“Man can never be a woman’s equal in the spirit of selfless service with which nature has endowed her.”Mahatma Gandhi
The hairpin came up scarily fast down that long steep descent. I was already slowing. Some car or truck had not been so careful. The road-sign at the apex, warning of the danger, was bent comedically in half.
Then I saw him.
Well actually, I saw the magenta Lycra through the long, lush grass. There was a body and a bike, silently tangled at the sign’s base.
Nursing training, the ICU bit, kicked in. His mouth was smashed, pouring blood, his helmet torn away and his ear hanging off.
“ABC,” I whispered to myself.
I knelt over his crumpled features and carefully lifted both corners of his bearded-jaw with my finger tips. Parts of his face moved in opposite directions at the same time. Something was snapped in the middle.
We held our breath together.
I dripped sweat and he drooled bloodily into the cool grass.
Suddenly, a huge gasp.
His fixed, blank pupils, awoke and narrowed in the dappled sunlight.
He struggled against my hands and I gripped his head, steady on his shoulders.
It seemed an age before the ambos arrived. I told them what I knew and what I had done. I watched them cut his clothes off and put a needle in his arm.
My gloves were soaked in blood so I stashed them in the back of my jersey. My husband would be miles ahead by now.
He had never beaten me in a race before.
I’d never hear the last of it.
Louise’s garden looked almost perfect. Just a couple more hours of pruning and trimming and it would be wine o’clock.
It was warm and quiet.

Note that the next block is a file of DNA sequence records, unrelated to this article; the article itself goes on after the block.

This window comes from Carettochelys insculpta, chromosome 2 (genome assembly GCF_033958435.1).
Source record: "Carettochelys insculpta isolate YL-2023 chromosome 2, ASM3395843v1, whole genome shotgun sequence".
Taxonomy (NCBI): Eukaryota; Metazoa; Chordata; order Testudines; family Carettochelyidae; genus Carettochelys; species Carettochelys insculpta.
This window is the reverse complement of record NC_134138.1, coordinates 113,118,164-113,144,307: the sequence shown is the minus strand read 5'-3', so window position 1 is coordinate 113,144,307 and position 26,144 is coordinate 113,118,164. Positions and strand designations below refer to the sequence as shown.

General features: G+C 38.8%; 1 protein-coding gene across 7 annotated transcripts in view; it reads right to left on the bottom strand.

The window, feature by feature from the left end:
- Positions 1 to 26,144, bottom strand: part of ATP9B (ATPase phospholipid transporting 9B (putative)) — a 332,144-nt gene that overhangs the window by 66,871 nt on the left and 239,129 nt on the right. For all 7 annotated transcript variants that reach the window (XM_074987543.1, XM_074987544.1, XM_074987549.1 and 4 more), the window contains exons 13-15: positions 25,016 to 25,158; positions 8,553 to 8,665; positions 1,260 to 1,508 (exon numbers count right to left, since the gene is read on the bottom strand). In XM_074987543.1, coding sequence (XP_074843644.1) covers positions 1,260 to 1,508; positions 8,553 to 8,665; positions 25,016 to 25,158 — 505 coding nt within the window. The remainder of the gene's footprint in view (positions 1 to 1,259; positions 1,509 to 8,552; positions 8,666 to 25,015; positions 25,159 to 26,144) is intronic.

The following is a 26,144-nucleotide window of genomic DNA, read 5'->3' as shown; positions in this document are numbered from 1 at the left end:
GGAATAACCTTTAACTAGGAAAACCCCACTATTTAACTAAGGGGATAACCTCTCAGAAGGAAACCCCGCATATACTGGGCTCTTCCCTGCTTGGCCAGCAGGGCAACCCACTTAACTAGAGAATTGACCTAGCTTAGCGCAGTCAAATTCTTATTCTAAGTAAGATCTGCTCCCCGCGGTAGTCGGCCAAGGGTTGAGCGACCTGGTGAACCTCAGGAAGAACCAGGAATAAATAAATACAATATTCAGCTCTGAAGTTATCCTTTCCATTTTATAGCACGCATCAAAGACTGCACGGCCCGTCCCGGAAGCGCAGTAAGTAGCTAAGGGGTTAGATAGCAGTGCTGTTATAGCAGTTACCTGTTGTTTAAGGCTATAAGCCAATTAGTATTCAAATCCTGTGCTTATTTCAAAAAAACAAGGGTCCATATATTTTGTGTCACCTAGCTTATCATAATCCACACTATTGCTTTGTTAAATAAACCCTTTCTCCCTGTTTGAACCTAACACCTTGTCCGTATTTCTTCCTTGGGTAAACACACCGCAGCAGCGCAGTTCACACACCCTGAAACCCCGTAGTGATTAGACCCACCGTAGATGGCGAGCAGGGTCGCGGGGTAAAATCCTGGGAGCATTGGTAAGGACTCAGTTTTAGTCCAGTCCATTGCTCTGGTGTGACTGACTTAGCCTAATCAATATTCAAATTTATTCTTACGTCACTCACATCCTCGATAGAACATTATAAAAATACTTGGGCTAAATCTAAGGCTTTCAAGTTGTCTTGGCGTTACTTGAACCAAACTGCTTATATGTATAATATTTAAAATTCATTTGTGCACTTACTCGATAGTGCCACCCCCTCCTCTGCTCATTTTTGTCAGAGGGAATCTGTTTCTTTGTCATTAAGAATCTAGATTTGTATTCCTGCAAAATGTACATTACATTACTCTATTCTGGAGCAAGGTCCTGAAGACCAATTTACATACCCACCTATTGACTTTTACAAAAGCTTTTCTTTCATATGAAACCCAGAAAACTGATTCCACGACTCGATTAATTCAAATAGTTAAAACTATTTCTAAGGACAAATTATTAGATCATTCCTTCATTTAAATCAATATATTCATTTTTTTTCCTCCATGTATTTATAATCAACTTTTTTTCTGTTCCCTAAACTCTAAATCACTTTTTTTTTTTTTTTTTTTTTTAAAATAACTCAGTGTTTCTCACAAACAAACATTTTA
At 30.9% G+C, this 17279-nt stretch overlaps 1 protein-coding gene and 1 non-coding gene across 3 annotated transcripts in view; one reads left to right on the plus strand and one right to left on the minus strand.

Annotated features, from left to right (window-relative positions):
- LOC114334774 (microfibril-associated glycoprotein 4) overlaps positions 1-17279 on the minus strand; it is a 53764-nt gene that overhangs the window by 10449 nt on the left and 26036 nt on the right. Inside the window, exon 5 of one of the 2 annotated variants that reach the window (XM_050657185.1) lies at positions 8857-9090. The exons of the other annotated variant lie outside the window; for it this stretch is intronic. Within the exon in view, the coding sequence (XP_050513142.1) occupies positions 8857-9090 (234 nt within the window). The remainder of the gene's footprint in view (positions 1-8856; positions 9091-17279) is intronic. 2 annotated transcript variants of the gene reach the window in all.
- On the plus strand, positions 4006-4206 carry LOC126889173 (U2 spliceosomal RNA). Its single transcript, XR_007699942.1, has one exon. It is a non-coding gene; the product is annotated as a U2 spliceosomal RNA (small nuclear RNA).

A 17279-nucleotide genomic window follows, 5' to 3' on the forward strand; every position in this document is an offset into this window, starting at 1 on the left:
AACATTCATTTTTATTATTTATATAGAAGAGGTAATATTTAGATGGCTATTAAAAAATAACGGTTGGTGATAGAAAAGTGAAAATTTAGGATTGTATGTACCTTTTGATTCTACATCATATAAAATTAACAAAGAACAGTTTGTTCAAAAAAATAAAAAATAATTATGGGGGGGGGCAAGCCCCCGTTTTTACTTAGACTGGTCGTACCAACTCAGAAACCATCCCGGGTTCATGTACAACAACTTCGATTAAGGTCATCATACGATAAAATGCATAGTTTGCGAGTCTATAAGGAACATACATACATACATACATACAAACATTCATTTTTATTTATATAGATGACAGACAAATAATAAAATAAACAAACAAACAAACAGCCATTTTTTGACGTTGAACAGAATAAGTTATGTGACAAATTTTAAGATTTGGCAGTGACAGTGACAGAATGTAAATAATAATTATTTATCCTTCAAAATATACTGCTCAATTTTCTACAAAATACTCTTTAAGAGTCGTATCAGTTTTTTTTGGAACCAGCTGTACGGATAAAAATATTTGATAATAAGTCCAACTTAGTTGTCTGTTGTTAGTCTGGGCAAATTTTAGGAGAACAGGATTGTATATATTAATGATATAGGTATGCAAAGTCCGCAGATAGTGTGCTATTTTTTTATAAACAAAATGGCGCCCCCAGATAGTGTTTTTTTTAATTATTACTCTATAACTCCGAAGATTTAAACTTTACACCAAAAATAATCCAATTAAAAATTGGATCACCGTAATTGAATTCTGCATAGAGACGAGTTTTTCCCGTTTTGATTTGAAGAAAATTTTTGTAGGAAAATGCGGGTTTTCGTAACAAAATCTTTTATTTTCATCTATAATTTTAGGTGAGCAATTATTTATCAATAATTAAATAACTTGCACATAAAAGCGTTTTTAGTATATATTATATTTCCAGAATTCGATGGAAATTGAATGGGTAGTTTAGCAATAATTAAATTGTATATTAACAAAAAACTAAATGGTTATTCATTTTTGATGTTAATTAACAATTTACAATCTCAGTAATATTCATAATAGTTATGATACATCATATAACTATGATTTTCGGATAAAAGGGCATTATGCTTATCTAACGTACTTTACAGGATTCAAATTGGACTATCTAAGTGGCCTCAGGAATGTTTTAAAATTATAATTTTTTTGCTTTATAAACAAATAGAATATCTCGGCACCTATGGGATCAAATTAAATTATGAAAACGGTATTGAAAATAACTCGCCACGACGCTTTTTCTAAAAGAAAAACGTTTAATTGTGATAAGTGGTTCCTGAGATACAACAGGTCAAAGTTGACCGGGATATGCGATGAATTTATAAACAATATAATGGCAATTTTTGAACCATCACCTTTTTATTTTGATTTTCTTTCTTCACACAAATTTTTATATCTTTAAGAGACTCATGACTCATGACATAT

My phone rang.
“There was a sticker with a mobile number on his bike frame”, the breathless caller explained. “Are you his wife?”
“He’s awake. Ambos reckon ‘broken ribs’ and ‘maybe a wrist’.”
I thanked the chap for his trouble.
Ever practical, I called Dean, the surgeon that Bruce worked with, just to let him know.
“I’ll call the hospital, check out what the idiot has done now,” he chuckled.
I’m a very practical and organised wife, but not medical at all. I realised that Bruce wouldn’t anaesthetise for a day or two. I wasn’t even sure that he would be allowed to fly back from Melbourne.
Dean rang back 20 minutes later.
He had never rung me before.
“Neck”, “brain”, “jaw” and “smashed” were the highlights I think.
“Can he move his legs?”
“Will he be able to walk?”
Dean never really answered my questions.
I wept on the inside. There would be no sobbing, not yet. It was a four hour flight to Melbourne, early the next morning. I played Mum, brave and reassuring, just for Josh’s sake. He was only 16 and sat silently next to me on the plane, watching reruns of Family Guy.
Tom was older.
He stayed behind.
He could come in a few days once we were organised.
Someone had to feed the doggie.